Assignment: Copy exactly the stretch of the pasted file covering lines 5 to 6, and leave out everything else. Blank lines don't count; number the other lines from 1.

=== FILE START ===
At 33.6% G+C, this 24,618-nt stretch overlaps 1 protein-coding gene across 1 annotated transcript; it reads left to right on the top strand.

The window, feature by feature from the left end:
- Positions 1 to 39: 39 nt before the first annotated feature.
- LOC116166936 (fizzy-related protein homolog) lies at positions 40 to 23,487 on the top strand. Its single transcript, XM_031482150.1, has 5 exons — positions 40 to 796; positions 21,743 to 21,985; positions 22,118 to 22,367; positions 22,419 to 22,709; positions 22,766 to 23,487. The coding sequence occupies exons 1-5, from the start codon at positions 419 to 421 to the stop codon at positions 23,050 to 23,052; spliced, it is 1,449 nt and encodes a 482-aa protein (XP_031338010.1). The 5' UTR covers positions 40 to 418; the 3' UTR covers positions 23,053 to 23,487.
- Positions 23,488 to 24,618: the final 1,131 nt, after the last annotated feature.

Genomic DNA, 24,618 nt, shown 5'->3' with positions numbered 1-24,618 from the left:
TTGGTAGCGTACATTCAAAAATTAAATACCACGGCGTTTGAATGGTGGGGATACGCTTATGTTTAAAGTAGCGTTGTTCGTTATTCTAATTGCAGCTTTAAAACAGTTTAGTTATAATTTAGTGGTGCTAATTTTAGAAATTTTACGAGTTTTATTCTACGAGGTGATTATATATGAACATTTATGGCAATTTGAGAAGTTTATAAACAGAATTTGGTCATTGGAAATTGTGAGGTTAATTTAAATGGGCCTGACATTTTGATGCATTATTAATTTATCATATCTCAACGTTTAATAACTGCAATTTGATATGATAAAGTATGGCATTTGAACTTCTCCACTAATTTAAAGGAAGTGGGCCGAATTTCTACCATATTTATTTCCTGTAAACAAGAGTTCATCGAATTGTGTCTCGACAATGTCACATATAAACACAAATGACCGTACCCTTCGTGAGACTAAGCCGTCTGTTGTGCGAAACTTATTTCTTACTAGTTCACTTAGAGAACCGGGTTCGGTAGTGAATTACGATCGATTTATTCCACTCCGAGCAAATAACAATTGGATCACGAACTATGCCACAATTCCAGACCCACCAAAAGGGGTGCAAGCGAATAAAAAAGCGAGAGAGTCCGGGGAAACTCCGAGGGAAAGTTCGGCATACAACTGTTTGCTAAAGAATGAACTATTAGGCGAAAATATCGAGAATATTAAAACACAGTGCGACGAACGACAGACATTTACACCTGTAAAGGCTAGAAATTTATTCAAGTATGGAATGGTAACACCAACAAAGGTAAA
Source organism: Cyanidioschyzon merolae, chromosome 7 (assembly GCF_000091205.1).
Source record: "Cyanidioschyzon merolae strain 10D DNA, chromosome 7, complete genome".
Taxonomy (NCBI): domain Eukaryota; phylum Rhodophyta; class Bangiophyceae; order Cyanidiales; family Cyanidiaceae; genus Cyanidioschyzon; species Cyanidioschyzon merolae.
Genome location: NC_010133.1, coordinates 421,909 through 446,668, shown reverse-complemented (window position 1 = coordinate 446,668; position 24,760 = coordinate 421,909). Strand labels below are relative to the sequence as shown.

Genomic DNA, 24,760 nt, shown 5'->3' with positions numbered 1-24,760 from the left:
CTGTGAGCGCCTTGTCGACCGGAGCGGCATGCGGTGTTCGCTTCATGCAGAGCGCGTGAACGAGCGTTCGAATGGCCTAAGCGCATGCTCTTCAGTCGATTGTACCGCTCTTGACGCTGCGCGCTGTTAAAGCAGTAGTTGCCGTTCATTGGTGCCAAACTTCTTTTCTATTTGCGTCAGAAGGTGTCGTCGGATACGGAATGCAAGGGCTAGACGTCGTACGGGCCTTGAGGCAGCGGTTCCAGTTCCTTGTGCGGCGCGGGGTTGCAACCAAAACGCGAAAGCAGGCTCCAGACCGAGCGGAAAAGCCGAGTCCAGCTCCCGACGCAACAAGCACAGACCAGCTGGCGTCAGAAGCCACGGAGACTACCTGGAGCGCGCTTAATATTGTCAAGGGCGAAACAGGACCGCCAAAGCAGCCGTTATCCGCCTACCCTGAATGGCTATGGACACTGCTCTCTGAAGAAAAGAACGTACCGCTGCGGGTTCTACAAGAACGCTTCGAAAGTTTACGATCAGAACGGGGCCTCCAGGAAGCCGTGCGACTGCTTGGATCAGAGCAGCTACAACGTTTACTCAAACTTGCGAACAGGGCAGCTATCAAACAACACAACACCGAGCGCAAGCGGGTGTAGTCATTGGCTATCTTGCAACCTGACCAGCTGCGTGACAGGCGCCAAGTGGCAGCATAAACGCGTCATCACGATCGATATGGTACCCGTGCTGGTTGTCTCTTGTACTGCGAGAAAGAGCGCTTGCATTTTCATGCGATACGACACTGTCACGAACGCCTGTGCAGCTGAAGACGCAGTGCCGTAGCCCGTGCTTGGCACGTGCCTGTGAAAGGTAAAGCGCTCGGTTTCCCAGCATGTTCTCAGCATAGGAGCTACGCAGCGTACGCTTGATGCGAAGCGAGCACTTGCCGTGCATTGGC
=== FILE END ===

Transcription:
- Positions 23,488 to 24,618: the final 1,131 nt, after the last annotated feature.

Genomic DNA, 24,618 nt, shown 5'->3' with positions numbered 1-24,618 from the left: